Generally, the Workers' Compensation Appeals Board's jurisdiction to award new and further disability is limited to five years from the date of injury. Labor Code 5410 states, "Nothing in this chapter shall bar the right of any injured worker to institute proceedings for the collection of compensation within five years after the date of the injury upon the ground that the original injury has caused new and further disability." LC 5804 states, "No award of compensation shall be rescinded, altered, or amended after five years from the date of injury ..." unless there is a timely filed petition. The appeals board generally may not reserve jurisdiction to award additional disability more than five years from the date of injury. (Hartsuiker v. WCAB (1993) 12 Cal. App. 4th 209.)
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Posts about Workers' Compensation:
A Rare Renaissance Man
by Diane Skouti
Inter Alia Magazine - Volume 33, Issue 3
San Joaquin College of Law
For most attorneys, free time is a scarce commodity given over only to family, favored activities, and rest. Because of their universal penchant to serve, many legal professionals serve on boards and volunteer, in addition to pursuing a few hobbies.
For Chris Matthes (Law '16) time doesn't seem to exist. A newly promoted Supervising Attorney at the Fresno office of Michael Sullivan & Associates, Chris is obviously devoted to his legal career. The firm specializes in workers' compensation law, but also handles employment law, general liability, and the like. In his new role, Chris oversees junior attorneys, along with his own case load of workers comp defense, and the niche area of defending insurance carriers and third-party administrators against audit. There are nearly 100 attorneys among the firm’s nine statewide offices, and, like the Rhino featured in the firm’s logo, they are aggressive and effective in their approach.
Generally, workers' compensation is the exclusive remedy for injuries occurring at the workplace. A worker normally must pursue claims for work-related injuries before the Workers' Compensation Appeals Board (WCAB) rather than sue the employer in civil court.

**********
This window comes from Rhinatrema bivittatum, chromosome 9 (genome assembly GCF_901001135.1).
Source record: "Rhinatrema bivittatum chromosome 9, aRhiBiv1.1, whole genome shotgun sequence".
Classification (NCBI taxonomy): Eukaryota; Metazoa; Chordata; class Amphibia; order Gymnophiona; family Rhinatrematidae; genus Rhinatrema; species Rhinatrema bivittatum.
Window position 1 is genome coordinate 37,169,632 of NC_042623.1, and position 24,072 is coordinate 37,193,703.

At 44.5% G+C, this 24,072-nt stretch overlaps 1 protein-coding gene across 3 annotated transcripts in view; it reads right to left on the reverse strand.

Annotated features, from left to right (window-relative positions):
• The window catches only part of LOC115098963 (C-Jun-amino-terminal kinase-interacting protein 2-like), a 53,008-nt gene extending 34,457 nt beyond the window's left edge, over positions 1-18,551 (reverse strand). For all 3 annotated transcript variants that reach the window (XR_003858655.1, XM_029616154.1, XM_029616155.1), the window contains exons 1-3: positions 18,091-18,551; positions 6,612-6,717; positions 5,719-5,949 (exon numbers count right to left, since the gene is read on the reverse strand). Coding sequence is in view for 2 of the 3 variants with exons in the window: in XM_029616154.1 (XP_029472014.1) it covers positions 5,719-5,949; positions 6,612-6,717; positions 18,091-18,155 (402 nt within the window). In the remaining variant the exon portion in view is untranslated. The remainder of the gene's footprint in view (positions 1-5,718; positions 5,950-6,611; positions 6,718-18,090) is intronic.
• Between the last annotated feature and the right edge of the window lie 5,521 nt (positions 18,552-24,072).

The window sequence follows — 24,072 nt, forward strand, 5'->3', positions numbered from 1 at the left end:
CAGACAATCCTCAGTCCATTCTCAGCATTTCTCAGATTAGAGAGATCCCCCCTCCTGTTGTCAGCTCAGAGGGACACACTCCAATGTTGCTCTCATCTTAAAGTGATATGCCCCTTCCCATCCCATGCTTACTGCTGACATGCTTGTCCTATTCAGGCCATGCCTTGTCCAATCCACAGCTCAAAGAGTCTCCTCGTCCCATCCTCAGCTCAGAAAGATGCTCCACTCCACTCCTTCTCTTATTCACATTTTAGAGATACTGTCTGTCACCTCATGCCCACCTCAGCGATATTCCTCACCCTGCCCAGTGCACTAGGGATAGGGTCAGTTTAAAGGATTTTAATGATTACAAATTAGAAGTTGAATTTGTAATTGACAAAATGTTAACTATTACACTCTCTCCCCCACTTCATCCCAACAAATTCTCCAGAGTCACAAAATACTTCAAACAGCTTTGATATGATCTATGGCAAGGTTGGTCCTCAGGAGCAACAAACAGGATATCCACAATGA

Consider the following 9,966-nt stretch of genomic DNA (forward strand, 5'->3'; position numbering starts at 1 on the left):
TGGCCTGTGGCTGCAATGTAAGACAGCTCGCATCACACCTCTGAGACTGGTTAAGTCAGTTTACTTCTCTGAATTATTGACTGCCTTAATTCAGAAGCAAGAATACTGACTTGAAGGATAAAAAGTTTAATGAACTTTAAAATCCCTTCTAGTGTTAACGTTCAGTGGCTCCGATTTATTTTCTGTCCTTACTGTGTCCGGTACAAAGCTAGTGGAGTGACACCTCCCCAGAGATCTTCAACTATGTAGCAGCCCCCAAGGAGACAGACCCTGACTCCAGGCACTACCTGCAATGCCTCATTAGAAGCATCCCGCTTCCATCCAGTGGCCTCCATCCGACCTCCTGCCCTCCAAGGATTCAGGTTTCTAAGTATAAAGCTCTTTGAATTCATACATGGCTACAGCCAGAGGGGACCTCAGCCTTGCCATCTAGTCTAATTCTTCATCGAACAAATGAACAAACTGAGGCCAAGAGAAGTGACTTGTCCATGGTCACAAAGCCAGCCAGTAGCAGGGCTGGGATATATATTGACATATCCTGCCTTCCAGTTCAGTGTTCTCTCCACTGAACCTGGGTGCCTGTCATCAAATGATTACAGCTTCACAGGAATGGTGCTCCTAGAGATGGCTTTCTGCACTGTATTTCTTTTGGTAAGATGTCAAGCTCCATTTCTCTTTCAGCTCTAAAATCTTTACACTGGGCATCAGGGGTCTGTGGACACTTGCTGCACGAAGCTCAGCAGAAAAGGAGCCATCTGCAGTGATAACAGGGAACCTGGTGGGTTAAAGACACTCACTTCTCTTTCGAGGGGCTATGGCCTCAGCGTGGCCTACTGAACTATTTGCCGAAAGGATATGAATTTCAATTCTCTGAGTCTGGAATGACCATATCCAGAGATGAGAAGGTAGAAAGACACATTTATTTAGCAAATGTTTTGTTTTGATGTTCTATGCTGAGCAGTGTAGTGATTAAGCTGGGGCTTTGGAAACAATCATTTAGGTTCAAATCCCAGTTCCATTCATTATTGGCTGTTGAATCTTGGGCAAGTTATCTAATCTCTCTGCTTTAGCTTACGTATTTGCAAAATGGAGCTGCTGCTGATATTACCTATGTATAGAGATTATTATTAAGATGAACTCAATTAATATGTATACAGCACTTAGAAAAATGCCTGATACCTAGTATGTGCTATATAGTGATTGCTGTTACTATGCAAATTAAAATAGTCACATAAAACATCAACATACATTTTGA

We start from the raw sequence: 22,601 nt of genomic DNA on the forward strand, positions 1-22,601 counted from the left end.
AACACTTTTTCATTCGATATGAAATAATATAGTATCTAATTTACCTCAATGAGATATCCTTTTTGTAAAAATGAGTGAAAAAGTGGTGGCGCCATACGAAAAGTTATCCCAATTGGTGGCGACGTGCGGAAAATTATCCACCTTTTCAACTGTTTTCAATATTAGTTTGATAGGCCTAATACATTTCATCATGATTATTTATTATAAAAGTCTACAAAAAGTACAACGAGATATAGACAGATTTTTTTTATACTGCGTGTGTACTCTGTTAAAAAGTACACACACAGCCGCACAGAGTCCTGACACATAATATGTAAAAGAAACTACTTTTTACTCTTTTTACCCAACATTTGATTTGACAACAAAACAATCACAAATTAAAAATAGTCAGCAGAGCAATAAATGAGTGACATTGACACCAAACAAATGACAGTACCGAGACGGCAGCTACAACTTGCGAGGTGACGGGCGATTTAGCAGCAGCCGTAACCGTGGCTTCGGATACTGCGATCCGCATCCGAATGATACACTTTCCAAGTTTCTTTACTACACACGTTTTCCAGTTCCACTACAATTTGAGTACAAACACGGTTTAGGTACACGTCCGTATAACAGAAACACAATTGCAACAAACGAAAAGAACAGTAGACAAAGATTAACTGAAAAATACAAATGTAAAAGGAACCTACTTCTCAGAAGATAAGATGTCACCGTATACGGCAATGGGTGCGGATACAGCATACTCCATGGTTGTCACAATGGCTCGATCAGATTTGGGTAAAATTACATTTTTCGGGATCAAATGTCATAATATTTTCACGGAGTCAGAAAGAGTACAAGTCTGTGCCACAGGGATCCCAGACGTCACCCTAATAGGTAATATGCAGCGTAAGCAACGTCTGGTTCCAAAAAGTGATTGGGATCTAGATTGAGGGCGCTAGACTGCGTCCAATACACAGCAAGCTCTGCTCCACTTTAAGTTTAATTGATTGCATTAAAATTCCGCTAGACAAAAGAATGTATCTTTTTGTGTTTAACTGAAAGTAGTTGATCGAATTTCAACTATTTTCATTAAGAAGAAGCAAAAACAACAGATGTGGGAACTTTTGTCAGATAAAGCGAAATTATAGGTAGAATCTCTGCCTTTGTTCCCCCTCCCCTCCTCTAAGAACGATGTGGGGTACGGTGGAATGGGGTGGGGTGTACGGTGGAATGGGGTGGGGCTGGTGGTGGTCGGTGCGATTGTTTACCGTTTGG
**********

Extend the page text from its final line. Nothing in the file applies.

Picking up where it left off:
Nevertheless, certain types of intentional conduct take the employer beyond the boundaries of the compensation bargain. In City of Moorpark v. Superior Court of Ventura County (Dillon) (1998) 18 Cal.4th 1143, the California Supreme Court held that discrimination falls outside of the compensation bargain. It concluded that Labor Code 132a does not provide the exclusive remedy for discrimination based on a work-related injury.
Yesterday we issued a summary of workers' compensation bills recently signed into law. The most significant is SB 1127, which is outlined in depth here. A webinar will be scheduled shortly to delve into these changes and their implications.
On Sept. 29, 2022, Gov. Gavin Newsom signed into law SB 1127. The bill makes several changes to coverage by a statutory presumption of compensability. As explained in the Assembly Floor Analysis, "presumptions of compensability have been adopted, some many decades ago, to reflect unique circumstances where injuries or illnesses appear to logically be work related, but it is difficult for the injured worker to prove it is work related."
The 2022 legislative season is over. The Legislature had until Aug 31, 2022 to pass bills, and Governor Gavin Newsom had until Sept. 30, 2022 to sign or veto bills. The bills signed by the Governor take effect on Jan. 1, 2023. Below is a list of bills affecting California workers' compensation.
Labor Code § 4600(g)(2)(A) states, "Unless otherwise indicated in this section, a physician providing treatment under Section 4600 shall send any request for authorization for medical treatment, with supporting documentation, to the claims administrator for the employer, insurer, or other entity according to rules adopted by the administrative director." The statute directs that a request for authorization for medical treatment (RFA) must be sent to a claims administrator, rather than somewhere else, although the claims administrator may designate where the RFA is sent (CCR 9792.6.1(t)(3)).
Multiple employers or insurers can be liable for a cumulative trauma (CT) injury, and it's common for employers or insurers to dispute whether and how much liability they have for such an injury. Pursuant to Labor Code 5500.5(a), liability for a CT injury is limited to employers who employed the worker during the one-year period immediately preceding the date of injury (LC 5412), or the last date of injurious exposure, whichever occurs first.
On August 9, 2022, the Division of Workers’ Compensation (DWC) announced that all DWC district offices except Eureka will accept in-person walk-through documents beginning September 6, 2022, pursuant to CCR 10789. Eureka is permanently a virtual office and walk-through documents should be brought to the DWC Santa Rosa district office.